The folks at H5P are aware of this (as I read in their forum on video), but make no suggestions as to how to work around it. Unfortunately, despite the fact that they know their videos don't work on iPhones because of the HTML5 problem, they don't make that shortcoming clear to prospective users of their product. Unlike some companies which have developed their own HTML5 video/product players or player apps, H5P seems to have decided not to do that, yet still advertise their product as working on smartphones!
Suggested solutions found online include changes to the code &/or using a different video player on your website. The idea seems to be to turn off the big play button & add replace it with a set of controls that will allow the video to play inline (small screen on the page). I haven't checked Moodle forums yet to see if they already have an alternative video player plugin that works, but that might be an avenue to try. Can you download your H5P video & upload it to YouTube? They have apparently fixed their player so HTML5 vids play universally. That might work.
I've been looking for a video player app to install, but no joy there. The fixes all seem to have to do with adjustments to the website not on the iDevice.
Wish I had better news & that I knew more about code. You may have to develop a parallel experience on a different linked page that participants can jump to if the first 'test' fails on whatever computer or device they're using. This could be a good model of how to make online activities available to all and there may be someone in the next workshop who knows the solution :-)
That's all I have for now & coffee some time would be fun. I'll see what the Moodlers have to say.
My video teacher would have called this a good lesson in the value of testing the production path before investing a lot of time developing a full end product. He used to have is do 30 sec. takes of anything & test all functions as the first activity in any lesson so we wouldn't be tearing our hair out when an assignment was due ... Wise man!
I've been popping in and out of a MOOC from the University of New South Wales currently running in Coursera (Learning to Teach Online). They've developed an approach to supporting peer assessment of online activities, assessments or resources that includes some questions I thought were also relevant in this context.
1. Have you included a description of the activity that includes specifics about what the students and the teacher would have to do?
2. Have you identified how the online activity aligns with the rest of the curriculum (or with the course)?
3. Have you identified the strategies you have chosen to engage your students (and provide some evidence or reasons).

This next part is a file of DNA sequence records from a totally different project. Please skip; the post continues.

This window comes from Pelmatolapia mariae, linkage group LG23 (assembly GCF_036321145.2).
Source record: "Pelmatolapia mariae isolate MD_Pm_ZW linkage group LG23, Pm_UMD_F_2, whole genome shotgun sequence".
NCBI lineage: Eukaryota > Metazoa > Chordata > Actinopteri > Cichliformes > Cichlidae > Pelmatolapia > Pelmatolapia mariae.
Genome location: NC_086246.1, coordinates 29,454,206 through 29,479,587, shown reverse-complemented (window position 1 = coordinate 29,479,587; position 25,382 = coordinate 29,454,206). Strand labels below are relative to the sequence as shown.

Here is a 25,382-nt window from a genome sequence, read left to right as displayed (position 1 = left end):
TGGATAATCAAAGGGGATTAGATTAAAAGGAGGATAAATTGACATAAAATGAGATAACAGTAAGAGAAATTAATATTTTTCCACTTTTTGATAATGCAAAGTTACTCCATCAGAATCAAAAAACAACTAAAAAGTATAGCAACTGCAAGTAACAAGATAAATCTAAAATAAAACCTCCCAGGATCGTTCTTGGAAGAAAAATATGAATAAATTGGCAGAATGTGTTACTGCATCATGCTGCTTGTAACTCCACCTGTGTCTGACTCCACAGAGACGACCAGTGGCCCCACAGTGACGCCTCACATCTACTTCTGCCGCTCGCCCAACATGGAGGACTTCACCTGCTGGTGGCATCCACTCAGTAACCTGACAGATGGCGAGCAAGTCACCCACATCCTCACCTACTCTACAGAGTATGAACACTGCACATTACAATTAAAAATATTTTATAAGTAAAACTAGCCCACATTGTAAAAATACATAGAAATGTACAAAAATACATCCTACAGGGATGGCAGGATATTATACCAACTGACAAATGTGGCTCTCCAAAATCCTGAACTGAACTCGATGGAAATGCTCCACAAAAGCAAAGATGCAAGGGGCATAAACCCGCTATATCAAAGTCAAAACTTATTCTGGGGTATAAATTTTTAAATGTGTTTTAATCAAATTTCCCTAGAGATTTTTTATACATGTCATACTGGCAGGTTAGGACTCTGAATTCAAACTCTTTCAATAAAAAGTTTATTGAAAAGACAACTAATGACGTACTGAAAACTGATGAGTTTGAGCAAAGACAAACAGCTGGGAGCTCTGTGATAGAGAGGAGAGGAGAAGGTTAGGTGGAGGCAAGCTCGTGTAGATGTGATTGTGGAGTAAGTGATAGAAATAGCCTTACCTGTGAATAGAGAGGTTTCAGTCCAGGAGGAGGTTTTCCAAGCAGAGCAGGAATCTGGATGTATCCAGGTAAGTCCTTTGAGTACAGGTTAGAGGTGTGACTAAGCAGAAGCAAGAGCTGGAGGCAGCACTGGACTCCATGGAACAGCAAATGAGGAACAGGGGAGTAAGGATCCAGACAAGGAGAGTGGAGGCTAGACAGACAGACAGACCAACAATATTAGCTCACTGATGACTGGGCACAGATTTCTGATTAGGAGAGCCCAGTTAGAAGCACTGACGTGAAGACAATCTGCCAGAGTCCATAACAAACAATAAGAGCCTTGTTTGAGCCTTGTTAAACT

4. Have you got a plan for how you'll evaluate the effectiveness of your online activity?
I think that there are two levels to evaluating the effectiveness of the online activity: integrating an assessment component to identify what the student learned (this can be teacher-assessed, self-assessed or peer-assessed); and, a method of evaluating how well the activity itself was received and understood by students and the workload/payback for the teacher.
I'll add these questions to the Padlet bulletin board and consider them in my own activity plan.
Let me know if you find them useful.
Thank you for your comments on my first draft. I hope I have answered them. I find it challenging to design an activity for one Learning Management System (Blackboard Learn) and talk about it in another LMS like Moodle when you can't see it. When I teach in the e-room, f2f with my students, they see the actual program, so I don't have visuals. I have found that by using online reflective journals with my students, I have much better ongoing communication with them than having f2f office hours that students don't have time to attend. This term, I'm adding the Success-building Table as a gentle introduction to self-assessment rubrics, along with the Review and Reflect questions, and since this is a math course, I call it a table and show how math can take words and turn them into numeric values.
I have two learning objectives for my classes: (1) learning the math content and (2) learning about learning, which also includes writing across the curriculum and learning to use the computer and Blackboard Learn LMS in a tech-enhanced class.
The notes highlighted in yellow would not be in the student activity, but they are to help explain what I am doing.